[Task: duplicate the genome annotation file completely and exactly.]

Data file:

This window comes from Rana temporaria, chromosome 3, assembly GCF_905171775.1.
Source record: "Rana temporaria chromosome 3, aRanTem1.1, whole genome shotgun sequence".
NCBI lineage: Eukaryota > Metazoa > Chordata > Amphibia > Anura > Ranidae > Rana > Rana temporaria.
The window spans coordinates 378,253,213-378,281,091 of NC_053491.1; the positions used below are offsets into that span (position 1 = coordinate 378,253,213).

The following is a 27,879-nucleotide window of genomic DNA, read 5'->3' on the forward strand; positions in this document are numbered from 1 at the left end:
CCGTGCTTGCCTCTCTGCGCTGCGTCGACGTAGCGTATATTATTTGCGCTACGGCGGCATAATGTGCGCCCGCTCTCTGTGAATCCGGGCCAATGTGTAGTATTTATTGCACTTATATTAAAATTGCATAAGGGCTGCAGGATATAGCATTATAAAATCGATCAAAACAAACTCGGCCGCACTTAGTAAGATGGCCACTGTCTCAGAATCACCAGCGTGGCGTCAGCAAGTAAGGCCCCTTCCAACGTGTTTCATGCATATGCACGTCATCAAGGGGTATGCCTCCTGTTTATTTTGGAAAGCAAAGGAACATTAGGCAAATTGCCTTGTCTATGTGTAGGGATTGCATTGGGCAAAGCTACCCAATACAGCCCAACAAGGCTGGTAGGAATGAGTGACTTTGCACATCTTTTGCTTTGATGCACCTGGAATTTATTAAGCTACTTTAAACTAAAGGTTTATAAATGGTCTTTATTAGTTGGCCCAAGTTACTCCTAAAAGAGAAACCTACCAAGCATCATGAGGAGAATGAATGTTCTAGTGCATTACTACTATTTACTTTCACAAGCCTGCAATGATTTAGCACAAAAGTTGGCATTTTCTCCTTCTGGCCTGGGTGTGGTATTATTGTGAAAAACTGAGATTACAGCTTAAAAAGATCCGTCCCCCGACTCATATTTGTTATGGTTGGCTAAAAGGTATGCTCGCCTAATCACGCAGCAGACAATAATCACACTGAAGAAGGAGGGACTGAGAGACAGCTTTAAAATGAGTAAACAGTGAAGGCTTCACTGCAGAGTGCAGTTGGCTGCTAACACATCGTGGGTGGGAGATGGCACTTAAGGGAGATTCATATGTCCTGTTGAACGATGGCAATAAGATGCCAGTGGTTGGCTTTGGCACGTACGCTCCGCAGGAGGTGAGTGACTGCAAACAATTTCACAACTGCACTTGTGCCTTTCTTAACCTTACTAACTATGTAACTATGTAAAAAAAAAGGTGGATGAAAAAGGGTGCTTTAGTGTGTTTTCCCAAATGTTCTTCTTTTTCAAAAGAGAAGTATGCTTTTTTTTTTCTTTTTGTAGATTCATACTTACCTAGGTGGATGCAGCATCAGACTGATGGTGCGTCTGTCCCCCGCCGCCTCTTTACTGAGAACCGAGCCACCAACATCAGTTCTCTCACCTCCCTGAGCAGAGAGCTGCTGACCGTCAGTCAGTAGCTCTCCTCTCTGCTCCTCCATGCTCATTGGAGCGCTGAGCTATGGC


This window comes from Rana temporaria, chromosome 3, assembly GCF_905171775.1.
Source record: "Rana temporaria chromosome 3, aRanTem1.1, whole genome shotgun sequence".
NCBI lineage: Eukaryota > Metazoa > Chordata > Amphibia > Anura > Ranidae > Rana > Rana temporaria.
The window spans coordinates 378,253,213-378,281,091 of NC_053491.1; the positions used below are offsets into that span (position 1 = coordinate 378,253,213).

The following is a 27,879-nucleotide window of genomic DNA, read 5'->3' on the forward strand; positions in this document are numbered from 1 at the left end:
CCGTGCTTGCCTCTCTGCGCTGCGTCGACGTAGCGTATATTATTTGCGCTACGGCGGCATAATGTGCGCCCGCTCTCTGTGAATCCGGGCCAATGTGTAGTATTTATTGCACTTATATTAAAATTGCATAAGGGCTGCAGGATATAGCATTATAAAATCGATCAAAACAAACTCGGCCGCACTTAGTAAGATGGCCACTGTCTCAGAATCACCAGCGTGGCGTCAGCAAGTAAGGCCCCTTCCAACGTGTTTCATGCATATGCACGTCATCAAGGGGTATGCCTCCTGTTTATTTTGGAAAGCAAAGGAACATTAGGCAAATTGCCTTGTCTATGTGTAGGGATTGCATTGGGCAAAGCTACCCAATACAGCCCAACAAGGCTGGTAGGAATGAGTGACTTTGCACATCTTTTGCTTTGATGCACCTGGAATTTATTAAGCTACTTTAAACTAAAGGTTTATAAATGGTCTTTATTAGTTGGCCCAAGTTACTCCTAAAAGAGAAACCTACCAAGCATCATGAGGAGAATGAATGTTCTAGTGCATTACTACTATTTACTTTCACAAGCCTGCAATGATTTAGCACAAAAGTTGGCATTTTCTCCTTCTGGCCTGGGTGTGGTATTATTGTGAAAAACTGAGATTACAGCTTAAAAAGATCCGTCCCCCGACTCATATTTGTTATGGTTGGCTAAAAGGTATGCTCGCCTAATCACGCAGCAGACAATAATCACACTGAAGAAGGAGGGACTGAGAGACAGCTTTAAAATGAGTAAACAGTGAAGGCTTCACTGCAGAGTGCAGTTGGCTGCTAACACATCGTGGGTGGGAGATGGCACTTAAGGGAGATTCATATGTCCTGTTGAACGATGGCAATAAGATGCCAGTGGTTGGCTTTGGCACGTACGCTCCGCAGGAGGTGAGTGACTGCAAACAATTTCACAACTGCACTTGTGCCTTTCTTAACCTTACTAACTATGTAACTATGTAAAAAAAAAGGTGGATGAAAAAGGGTGCTTTAGTGTGTTTTCCCAAATGTTCTTCTTTTTCAAAAGAGAAGTATGCTTTTTTTTTTCTTTTTGTAGATTCATACTTACCTAGGTGGATGCAGCATCAGACTGATGGTGCGTCTGTCCCCCGCCGCCTCTTTACTGAGAACCGAGCCACCAACATCAGTTCTCTCACCTCCCTGAGCAGAGAGCTGCTGACCGTCAGTCAGTAGCTCTCCTCTCTGCTCCTCCATGCTCATTGGAGCGCTGAGCTATGGC